The following paper is a critical review of current literature surrounding ethical research practices in North American (primarily Canadian) Aboriginal communities. Sources cited include academic, government, and communityauthored documents, primarily selected from Ethics in the Context of Research and Indigenous Peoples: A Bibliography (Caine et al. 2004). Key concepts for ethical practices are discussed, with analysis focusing on the implications of these concepts for the critical examination and ongoing development of the 1 998 Tri-Council Policy Statement: Ethical Conduct for Research Involving Humans.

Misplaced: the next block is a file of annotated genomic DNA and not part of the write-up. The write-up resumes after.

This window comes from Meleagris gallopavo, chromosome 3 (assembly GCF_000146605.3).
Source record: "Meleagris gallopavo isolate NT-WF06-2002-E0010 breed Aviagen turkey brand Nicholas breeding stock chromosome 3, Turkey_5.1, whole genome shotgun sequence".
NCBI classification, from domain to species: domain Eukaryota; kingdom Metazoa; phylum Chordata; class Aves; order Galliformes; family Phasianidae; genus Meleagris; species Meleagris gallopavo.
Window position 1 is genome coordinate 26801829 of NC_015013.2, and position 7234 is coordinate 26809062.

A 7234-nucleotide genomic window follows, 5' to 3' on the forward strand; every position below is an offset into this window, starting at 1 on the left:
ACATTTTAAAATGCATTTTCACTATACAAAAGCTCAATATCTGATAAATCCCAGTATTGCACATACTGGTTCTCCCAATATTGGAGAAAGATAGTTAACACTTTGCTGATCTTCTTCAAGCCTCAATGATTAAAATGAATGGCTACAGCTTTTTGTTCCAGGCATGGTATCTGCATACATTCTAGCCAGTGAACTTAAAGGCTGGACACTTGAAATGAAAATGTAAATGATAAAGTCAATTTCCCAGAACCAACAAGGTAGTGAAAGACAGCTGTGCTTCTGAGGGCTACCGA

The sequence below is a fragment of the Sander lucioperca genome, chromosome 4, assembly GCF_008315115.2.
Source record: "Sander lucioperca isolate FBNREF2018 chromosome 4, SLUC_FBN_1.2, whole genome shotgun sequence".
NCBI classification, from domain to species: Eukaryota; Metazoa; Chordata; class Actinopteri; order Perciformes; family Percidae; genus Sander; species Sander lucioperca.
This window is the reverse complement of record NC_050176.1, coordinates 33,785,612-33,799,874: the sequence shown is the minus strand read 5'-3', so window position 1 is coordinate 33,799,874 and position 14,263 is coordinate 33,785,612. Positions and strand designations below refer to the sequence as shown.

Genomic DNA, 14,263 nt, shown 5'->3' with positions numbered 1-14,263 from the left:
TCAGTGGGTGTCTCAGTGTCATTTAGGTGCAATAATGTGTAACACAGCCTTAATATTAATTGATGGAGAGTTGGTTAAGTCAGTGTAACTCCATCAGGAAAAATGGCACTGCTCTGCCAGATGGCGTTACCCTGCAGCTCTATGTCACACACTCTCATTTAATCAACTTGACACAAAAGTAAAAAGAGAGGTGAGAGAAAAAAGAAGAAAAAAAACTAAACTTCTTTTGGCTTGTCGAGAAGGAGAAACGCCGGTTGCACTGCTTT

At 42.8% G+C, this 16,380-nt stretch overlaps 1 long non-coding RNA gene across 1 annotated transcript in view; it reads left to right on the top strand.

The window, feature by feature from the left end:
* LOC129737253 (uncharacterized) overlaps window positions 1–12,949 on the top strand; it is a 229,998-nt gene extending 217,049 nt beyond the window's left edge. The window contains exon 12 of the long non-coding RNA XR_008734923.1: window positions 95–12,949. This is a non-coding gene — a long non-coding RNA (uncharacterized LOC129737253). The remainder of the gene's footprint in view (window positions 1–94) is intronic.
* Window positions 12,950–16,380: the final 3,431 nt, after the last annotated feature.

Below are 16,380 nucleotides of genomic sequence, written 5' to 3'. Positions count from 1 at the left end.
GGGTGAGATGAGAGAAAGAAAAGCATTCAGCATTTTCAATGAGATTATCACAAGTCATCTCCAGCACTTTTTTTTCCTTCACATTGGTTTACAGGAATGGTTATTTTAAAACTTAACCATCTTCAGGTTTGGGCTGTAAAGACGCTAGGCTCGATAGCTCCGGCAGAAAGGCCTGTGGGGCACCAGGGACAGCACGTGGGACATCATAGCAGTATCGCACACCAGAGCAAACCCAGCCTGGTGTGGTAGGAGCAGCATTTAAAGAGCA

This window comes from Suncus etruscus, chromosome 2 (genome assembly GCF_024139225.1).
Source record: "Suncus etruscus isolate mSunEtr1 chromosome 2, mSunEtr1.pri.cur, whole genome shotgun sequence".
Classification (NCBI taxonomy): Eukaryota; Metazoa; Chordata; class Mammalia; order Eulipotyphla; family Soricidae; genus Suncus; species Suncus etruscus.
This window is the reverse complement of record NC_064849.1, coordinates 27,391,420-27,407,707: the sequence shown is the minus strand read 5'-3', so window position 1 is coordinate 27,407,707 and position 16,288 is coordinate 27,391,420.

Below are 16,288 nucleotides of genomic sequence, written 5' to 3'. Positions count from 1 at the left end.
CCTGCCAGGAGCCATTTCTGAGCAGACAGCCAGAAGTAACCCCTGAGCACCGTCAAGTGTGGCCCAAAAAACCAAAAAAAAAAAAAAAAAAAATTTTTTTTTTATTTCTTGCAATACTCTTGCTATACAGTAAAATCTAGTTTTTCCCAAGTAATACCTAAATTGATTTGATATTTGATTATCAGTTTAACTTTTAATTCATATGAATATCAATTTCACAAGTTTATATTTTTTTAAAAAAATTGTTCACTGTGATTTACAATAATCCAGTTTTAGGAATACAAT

In recent years, increasing awareness has been drawn to the destructive legacy of unethical research practices by outside researchers in Aboriginal communities. Several factors, including a general lack of culturally appropriate ethical standards (Haig-Brown and Archibald 1 996), lack of respect for communities’ cultural beliefs (Norton and Manson 1 996), failure to conduct research that is responsive to community perspectives and needs (Korsmo and Graham 2002), and misappropriation of Indigenous knowledge (Canada 1999) have created an atmosphere of suspicion of researchers among many Aboriginal community members. So widespread is this feeling that, according to Freeman (1993: 1 92), the “biggest single social reality” in many Aboriginal communities “may be a widespread distrust of research or researchers.” At the same time, Aboriginal communities have continued to assert their independent autonomy and authority (Freeman 1 993), increasingly demanding that outside researchers meaningfully “engage the realities of increasing self-determination” (Kaufert et al. 1 999). For many communities, this means that “helicopter” style research (Macaulay 1 994) — which has traditionally failed to take into account community research needs, priorities, consultation, and direction — is no longer acceptable (Korsmo and Graham 2002, Kowalsky et al. 1 996, Scott and Receveur 1 995). Researchers working with Aboriginal communities are therefore increasingly being called to recognize that “all research is implicitly political” (O’Neil et al. 1 993: 229); and to understand, as Menzies (2001: 22) writes, that “to deny the colonial legacy by not adapting our research projects to accommodate Aboriginal concerns is to participate in the colonial project itself.”
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